Before you begin to work with performance effectively, we recommend you make yourself familiar with key performance metrics. By understanding what metrics you should look at, you will make inspecting, improving and monitoring performance easier.
This MAD Skills article on important performance metrics will introduce you to startup and frame rate metrics and bring in important data points for the rest of this series on performance. App startup and creating a smooth user experience have shown to have a lasting impact on user satisfaction and applications’ individual business metrics, which is why we have chosen these areas as focal points for this article.
Later in this series we have tools and libraries lined up to make it easier for you to inspect, improve, and monitor performance.
Make sure to leave a comment here, on YouTube or using #MADPerfQA on Twitter so we can get back and even answer in our live streamed Q&A session on Sept 1st.
You can watch the accompanying video to this article here.
Application startups are the first point of interaction with your user. Making a lasting and positive first impression is even more important at scale. So your goal is to make the app startup as fast, seamless and smooth as possible.
App startup can be measured in three phases: Cold, warm and hot start.
The startup phase is determined by the current state of your app.
A cold start begins when the application’s process is created. This is what users experience when they install your app and then launch it for the first time, launch the app after restarting their device or restart the app after the system has completely stopped it for one reason or another.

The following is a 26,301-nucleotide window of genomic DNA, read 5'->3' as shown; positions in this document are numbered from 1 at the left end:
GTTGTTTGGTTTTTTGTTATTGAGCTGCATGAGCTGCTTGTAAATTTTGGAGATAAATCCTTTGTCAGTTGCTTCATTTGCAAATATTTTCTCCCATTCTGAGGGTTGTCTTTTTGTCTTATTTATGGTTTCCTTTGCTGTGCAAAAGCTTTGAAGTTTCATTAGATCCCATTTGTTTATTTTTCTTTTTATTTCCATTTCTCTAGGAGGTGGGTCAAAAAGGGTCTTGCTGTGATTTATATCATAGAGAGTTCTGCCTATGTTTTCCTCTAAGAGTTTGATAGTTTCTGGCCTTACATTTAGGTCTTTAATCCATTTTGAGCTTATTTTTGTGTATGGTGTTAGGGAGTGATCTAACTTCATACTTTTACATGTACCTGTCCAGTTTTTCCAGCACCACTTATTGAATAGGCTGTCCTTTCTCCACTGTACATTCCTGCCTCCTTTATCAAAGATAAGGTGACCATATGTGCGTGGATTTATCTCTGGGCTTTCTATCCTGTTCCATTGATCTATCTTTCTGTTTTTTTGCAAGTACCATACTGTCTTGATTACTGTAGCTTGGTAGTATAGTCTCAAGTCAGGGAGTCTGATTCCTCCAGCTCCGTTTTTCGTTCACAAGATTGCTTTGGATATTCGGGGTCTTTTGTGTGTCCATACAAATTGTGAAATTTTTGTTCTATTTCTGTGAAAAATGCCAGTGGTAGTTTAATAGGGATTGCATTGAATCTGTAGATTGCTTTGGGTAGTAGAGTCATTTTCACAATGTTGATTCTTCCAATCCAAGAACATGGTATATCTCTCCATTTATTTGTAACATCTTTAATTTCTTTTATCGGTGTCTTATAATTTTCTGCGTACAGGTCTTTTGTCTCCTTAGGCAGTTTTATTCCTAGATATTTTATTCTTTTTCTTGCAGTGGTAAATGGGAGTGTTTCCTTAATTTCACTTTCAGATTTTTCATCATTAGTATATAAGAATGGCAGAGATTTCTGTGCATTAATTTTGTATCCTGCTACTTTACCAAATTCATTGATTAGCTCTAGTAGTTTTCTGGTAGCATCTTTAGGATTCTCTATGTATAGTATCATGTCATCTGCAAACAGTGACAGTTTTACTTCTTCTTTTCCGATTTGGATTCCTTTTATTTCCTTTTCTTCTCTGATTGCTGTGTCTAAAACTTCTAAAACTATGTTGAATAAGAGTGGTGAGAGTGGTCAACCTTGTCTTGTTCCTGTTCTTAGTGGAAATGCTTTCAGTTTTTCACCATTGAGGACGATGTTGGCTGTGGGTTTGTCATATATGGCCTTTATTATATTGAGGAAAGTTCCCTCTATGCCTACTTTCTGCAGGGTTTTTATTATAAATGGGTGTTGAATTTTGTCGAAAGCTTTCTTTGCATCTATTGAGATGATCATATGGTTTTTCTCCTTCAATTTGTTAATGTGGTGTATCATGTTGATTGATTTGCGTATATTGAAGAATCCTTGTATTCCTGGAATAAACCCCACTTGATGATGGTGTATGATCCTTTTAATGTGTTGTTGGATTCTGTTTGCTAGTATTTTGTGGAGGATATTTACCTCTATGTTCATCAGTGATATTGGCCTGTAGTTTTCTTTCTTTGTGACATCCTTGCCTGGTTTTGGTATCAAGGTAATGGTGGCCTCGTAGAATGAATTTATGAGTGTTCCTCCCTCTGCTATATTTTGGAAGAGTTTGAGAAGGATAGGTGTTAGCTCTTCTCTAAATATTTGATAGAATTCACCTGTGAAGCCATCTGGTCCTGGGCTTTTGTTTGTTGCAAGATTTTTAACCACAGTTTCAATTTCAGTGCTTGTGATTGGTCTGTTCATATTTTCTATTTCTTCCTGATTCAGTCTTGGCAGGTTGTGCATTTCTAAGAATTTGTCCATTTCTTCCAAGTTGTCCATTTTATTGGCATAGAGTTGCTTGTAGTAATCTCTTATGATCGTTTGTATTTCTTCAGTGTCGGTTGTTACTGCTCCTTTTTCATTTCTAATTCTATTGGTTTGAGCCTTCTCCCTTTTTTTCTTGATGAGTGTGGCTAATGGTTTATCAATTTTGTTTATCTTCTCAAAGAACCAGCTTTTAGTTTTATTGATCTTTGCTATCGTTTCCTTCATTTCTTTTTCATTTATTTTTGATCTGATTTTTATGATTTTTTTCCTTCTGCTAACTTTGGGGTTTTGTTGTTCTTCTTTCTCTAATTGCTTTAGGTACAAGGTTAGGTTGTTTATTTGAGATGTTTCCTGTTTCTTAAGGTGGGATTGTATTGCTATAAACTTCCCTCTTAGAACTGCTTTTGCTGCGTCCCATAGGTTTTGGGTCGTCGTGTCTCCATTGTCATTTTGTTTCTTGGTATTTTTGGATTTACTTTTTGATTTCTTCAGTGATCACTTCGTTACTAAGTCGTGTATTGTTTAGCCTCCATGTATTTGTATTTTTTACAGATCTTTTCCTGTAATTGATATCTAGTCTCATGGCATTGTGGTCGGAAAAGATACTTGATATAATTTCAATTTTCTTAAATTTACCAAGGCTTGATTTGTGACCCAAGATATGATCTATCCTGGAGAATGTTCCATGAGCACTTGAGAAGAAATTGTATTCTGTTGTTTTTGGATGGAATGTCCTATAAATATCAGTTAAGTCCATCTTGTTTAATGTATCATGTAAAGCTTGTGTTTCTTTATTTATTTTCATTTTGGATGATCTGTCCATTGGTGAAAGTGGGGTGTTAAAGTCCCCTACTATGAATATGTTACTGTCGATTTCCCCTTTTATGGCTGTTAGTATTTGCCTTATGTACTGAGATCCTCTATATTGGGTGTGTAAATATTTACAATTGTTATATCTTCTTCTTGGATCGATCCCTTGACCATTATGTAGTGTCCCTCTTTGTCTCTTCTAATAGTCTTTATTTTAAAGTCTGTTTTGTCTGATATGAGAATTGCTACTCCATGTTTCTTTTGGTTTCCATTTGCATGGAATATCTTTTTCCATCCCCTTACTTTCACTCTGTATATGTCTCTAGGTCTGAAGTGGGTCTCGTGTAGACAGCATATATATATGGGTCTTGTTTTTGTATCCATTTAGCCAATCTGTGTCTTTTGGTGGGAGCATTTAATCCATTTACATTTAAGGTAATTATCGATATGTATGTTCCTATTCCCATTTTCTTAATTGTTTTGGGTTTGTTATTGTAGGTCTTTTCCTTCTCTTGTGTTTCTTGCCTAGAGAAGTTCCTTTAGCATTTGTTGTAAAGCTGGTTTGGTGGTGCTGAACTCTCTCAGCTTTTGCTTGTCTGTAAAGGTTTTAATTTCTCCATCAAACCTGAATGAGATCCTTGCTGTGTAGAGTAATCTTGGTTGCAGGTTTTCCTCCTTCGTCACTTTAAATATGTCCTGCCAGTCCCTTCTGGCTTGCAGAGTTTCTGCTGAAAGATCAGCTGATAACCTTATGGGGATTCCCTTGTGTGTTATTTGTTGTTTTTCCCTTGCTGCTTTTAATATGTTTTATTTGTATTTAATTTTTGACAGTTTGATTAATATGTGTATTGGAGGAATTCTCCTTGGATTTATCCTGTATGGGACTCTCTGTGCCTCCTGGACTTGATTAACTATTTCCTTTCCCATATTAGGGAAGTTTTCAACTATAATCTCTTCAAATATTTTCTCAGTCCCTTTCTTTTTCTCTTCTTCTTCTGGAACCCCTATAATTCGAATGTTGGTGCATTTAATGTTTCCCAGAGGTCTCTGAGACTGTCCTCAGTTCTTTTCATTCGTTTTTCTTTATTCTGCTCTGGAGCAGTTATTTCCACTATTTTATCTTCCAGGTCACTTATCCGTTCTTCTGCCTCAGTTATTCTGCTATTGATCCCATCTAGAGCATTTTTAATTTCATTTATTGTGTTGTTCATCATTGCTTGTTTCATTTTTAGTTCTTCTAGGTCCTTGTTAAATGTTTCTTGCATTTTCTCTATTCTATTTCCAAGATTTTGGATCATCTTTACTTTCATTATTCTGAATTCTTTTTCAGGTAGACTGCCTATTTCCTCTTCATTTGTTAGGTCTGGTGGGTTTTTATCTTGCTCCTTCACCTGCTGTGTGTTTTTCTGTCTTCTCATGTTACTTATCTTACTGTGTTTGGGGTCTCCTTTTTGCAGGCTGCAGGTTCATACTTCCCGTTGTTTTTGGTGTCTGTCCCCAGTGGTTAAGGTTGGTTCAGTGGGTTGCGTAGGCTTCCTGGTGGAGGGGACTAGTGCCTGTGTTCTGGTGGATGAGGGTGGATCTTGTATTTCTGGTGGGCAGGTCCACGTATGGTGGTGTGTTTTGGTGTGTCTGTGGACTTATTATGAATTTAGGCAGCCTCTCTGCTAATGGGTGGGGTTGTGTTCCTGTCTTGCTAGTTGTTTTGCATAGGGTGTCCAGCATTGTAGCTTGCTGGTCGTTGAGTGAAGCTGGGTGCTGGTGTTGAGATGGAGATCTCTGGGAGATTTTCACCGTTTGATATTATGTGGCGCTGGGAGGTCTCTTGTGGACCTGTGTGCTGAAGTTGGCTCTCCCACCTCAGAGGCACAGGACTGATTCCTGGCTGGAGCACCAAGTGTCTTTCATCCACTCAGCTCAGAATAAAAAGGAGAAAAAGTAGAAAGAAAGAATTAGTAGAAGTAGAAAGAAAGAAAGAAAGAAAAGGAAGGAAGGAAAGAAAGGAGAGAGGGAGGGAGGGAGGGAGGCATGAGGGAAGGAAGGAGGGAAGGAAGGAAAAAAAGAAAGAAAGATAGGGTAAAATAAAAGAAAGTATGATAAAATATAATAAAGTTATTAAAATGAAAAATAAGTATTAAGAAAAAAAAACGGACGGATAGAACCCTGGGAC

During a cold start,
Application.onCreate() is called. Everything your app needs to get started is loaded from disk. When a cold start begins, memory caches are empty as well. Cold starts are the slowest startup type, because they start at process creation and end at the same time a hot start finishes. To experience a cold start of your app, force-close it and then open it again from the launcher.
Cold starts should be faster than 500 milliseconds.
When a cold start takes longer than 500 milliseconds, your users are going to notice and might get increasingly impatient and might decide to move away from your app. So keeping cold starts as fast as possible is extremely important.
A warm start is measured from the point when
Activity.onCreate() is called, just before your view hierarchy is inflated.
At this point, some resources are already inflated and memory caches warmed up.
Warm starts usually take place when you open an app after the activity was destroyed, but the app’s process is still running.
This could happen if an app has been running in the background for a while, but not long enough for the system to kill the entire process. Also, whenever an orientation change forces the activity to be destroyed and re-created, that’s a warm start.
The final and shortest app startup type is called hot start. During a hot start, an app that is running, such an activity that was paused, becomes visible to the user and enters the started state.
Here the first frame is ready to be drawn and
Activity.onStart() is called. A hot start can happen when you’re switching back and forth between apps.
Due to the nature of startup types, a cold start takes the most time. Warm and hot starts will be shorter.
All three startup types, cold, warm and hot, are measured from their corresponding starting point to at least one of two end states.
Time to Initial Display